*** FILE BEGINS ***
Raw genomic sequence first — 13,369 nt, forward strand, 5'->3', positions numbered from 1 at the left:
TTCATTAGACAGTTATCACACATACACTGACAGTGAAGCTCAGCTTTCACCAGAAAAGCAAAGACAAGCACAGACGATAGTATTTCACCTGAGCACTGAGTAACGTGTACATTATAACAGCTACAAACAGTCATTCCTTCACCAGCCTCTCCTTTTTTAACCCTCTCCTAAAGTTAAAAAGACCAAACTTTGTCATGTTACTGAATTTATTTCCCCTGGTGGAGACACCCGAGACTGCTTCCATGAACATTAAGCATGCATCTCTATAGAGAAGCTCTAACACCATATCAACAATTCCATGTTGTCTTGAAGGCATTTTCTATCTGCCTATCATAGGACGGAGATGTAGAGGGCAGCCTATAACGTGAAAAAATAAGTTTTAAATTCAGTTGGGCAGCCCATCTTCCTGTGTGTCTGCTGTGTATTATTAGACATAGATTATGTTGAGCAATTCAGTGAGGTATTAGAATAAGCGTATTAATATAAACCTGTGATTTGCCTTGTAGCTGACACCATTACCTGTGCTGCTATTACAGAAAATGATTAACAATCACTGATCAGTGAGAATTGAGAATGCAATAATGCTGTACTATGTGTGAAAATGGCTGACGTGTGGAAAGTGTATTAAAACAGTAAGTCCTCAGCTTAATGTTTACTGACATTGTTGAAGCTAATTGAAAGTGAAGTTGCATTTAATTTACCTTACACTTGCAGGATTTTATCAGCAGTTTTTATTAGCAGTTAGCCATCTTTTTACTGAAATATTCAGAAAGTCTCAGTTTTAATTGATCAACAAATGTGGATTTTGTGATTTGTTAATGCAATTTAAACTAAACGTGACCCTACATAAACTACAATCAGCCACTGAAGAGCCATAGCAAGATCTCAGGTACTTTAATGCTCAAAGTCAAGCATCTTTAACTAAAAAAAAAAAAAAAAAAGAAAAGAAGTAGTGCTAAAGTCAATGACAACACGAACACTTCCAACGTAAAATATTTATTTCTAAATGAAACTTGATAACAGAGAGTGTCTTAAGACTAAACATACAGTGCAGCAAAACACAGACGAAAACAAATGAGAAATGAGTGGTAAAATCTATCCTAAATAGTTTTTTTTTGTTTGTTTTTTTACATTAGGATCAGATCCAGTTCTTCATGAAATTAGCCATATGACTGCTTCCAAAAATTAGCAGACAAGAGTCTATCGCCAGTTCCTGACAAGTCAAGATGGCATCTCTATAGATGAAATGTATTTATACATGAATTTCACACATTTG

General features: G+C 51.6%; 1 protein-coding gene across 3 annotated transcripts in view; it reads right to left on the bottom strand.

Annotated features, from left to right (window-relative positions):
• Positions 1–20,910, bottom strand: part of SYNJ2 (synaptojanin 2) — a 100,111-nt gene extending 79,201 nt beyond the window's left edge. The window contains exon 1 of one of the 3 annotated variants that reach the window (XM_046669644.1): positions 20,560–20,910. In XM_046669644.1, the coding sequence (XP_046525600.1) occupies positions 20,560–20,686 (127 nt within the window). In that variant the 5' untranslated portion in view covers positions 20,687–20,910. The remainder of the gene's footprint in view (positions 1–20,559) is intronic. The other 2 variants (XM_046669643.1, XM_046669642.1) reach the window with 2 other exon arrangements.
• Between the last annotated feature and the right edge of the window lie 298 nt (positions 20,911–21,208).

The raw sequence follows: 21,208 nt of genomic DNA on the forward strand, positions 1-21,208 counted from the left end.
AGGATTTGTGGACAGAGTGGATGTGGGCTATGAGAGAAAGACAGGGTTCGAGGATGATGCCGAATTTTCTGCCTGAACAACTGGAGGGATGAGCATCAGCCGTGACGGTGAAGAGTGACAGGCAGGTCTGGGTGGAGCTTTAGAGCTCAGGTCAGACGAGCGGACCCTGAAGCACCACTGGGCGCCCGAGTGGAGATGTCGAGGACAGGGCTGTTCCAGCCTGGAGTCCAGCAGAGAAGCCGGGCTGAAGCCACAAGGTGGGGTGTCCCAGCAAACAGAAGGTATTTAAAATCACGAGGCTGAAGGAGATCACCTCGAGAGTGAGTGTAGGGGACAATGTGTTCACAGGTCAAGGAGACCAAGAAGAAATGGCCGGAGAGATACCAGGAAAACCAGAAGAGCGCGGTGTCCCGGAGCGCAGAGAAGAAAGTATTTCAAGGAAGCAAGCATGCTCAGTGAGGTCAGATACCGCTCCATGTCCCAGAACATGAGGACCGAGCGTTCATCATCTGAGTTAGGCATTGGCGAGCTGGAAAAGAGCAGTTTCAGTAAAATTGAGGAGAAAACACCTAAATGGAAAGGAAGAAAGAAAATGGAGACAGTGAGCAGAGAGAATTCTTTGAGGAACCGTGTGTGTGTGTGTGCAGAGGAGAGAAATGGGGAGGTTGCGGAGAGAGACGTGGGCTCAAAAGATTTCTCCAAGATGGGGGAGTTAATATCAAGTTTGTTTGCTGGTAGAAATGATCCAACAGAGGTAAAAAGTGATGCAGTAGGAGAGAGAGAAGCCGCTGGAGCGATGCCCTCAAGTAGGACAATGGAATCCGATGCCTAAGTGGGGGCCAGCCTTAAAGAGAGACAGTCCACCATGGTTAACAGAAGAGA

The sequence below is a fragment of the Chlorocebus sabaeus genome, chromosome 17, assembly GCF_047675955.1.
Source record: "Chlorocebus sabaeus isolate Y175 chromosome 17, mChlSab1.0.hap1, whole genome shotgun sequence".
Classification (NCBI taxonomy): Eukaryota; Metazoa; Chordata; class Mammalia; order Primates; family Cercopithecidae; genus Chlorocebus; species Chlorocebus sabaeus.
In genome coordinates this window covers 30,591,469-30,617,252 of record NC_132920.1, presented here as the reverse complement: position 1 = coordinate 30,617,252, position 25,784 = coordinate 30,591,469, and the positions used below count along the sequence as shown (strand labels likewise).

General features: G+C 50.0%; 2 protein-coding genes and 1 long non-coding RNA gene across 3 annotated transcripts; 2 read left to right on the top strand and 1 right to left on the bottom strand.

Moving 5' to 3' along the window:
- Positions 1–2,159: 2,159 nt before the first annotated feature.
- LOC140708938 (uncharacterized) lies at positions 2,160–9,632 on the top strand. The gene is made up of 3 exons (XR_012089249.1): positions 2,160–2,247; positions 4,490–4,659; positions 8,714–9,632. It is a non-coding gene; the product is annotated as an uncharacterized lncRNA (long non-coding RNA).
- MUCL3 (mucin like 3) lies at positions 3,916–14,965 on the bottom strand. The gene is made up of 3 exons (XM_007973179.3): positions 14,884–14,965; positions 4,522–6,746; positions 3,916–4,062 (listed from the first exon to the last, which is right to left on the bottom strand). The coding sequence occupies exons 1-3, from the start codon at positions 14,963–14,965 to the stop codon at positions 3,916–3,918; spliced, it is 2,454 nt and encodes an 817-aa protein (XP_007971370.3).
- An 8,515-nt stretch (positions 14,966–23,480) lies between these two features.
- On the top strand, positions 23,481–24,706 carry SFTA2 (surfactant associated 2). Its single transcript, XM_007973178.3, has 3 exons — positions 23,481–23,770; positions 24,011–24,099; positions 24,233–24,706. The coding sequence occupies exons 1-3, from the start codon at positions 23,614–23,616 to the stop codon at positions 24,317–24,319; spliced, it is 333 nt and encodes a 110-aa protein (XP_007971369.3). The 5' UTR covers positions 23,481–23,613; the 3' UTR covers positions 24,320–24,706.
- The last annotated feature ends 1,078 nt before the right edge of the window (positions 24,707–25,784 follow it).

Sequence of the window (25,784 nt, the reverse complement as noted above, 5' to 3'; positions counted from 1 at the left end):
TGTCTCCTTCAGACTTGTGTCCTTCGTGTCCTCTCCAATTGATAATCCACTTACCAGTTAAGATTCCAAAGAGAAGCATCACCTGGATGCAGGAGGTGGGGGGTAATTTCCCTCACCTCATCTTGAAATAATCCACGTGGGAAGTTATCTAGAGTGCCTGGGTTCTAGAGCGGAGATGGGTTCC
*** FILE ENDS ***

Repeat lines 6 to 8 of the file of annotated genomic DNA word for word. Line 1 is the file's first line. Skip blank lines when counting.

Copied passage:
• Between the last annotated feature and the right edge of the window lie 298 nt (positions 20,911–21,208).

The raw sequence follows: 21,208 nt of genomic DNA on the forward strand, positions 1-21,208 counted from the left end.
AGGATTTGTGGACAGAGTGGATGTGGGCTATGAGAGAAAGACAGGGTTCGAGGATGATGCCGAATTTTCTGCCTGAACAACTGGAGGGATGAGCATCAGCCGTGACGGTGAAGAGTGACAGGCAGGTCTGGGTGGAGCTTTAGAGCTCAGGTCAGACGAGCGGACCCTGAAGCACCACTGGGCGCCCGAGTGGAGATGTCGAGGACAGGGCTGTTCCAGCCTGGAGTCCAGCAGAGAAGCCGGGCTGAAGCCACAAGGTGGGGTGTCCCAGCAAACAGAAGGTATTTAAAATCACGAGGCTGAAGGAGATCACCTCGAGAGTGAGTGTAGGGGACAATGTGTTCACAGGTCAAGGAGACCAAGAAGAAATGGCCGGAGAGATACCAGGAAAACCAGAAGAGCGCGGTGTCCCGGAGCGCAGAGAAGAAAGTATTTCAAGGAAGCAAGCATGCTCAGTGAGGTCAGATACCGCTCCATGTCCCAGAACATGAGGACCGAGCGTTCATCATCTGAGTTAGGCATTGGCGAGCTGGAAAAGAGCAGTTTCAGTAAAATTGAGGAGAAAACACCTAAATGGAAAGGAAGAAAGAAAATGGAGACAGTGAGCAGAGAGAATTCTTTGAGGAACCGTGTGTGTGTGTGTGCAGAGGAGAGAAATGGGGAGGTTGCGGAGAGAGACGTGGGCTCAAAAGATTTCTCCAAGATGGGGGAGTTAATATCAAGTTTGTTTGCTGGTAGAAATGATCCAACAGAGGTAAAAAGTGATGCAGTAGGAGAGAGAGAAGCCGCTGGAGCGATGCCCTCAAGTAGGACAATGGAATCCGATGCCTAAGTGGGGGCCAGCCTTAAAGAGAGACAGTCCACCATGGTTAACAGAAGAGA